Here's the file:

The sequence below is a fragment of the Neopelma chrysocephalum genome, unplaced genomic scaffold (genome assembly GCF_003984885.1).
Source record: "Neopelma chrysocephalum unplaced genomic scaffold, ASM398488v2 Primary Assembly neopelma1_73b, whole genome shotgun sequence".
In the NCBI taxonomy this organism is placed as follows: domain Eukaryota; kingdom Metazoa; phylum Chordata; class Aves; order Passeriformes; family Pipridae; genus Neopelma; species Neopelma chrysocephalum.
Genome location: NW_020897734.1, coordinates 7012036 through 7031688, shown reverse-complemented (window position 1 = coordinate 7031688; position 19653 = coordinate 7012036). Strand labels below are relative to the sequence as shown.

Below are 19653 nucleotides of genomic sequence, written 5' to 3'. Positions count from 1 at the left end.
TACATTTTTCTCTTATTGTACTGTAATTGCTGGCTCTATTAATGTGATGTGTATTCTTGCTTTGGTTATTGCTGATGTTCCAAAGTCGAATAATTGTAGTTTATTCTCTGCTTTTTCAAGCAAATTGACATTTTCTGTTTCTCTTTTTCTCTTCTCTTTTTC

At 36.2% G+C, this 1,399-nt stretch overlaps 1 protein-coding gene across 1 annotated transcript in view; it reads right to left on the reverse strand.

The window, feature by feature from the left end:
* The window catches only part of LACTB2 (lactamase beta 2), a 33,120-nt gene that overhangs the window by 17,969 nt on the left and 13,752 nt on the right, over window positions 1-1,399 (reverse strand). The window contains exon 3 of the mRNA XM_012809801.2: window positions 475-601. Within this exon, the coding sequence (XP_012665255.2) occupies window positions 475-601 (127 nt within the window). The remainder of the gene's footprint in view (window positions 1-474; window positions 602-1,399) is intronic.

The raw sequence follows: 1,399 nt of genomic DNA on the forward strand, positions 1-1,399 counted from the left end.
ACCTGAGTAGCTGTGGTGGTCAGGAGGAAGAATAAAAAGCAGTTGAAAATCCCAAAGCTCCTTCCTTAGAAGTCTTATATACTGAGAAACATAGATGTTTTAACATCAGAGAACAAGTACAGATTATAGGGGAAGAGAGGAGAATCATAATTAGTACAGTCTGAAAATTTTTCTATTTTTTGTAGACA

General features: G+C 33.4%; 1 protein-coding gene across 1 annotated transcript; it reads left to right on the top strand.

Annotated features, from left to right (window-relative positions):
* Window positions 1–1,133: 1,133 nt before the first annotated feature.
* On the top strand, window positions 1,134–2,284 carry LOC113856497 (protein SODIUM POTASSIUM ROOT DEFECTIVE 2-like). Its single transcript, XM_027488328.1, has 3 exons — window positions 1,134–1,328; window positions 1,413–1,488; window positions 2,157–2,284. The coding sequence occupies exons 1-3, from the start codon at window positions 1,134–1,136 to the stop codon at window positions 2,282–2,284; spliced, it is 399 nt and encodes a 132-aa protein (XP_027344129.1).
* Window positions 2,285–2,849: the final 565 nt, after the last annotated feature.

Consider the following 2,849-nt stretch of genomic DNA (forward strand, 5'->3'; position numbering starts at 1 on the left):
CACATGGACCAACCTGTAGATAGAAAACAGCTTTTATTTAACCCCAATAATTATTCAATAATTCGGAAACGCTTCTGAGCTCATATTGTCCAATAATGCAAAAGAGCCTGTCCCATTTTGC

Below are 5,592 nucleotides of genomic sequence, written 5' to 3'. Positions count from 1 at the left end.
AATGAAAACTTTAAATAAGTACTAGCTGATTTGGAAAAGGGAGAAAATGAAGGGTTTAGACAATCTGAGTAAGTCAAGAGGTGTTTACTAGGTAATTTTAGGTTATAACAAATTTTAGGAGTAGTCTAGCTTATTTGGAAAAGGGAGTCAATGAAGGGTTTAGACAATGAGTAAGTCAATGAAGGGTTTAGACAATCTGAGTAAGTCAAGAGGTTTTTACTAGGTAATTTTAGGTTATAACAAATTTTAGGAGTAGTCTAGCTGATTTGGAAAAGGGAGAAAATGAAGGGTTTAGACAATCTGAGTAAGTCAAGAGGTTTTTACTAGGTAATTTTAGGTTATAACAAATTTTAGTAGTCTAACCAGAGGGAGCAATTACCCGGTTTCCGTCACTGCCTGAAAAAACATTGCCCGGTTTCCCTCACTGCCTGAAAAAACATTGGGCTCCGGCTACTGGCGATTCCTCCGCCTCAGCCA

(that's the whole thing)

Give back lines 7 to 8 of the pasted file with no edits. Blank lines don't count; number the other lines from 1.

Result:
At 36.2% G+C, this 1,399-nt stretch overlaps 1 protein-coding gene across 1 annotated transcript in view; it reads right to left on the reverse strand.

The window, feature by feature from the left end: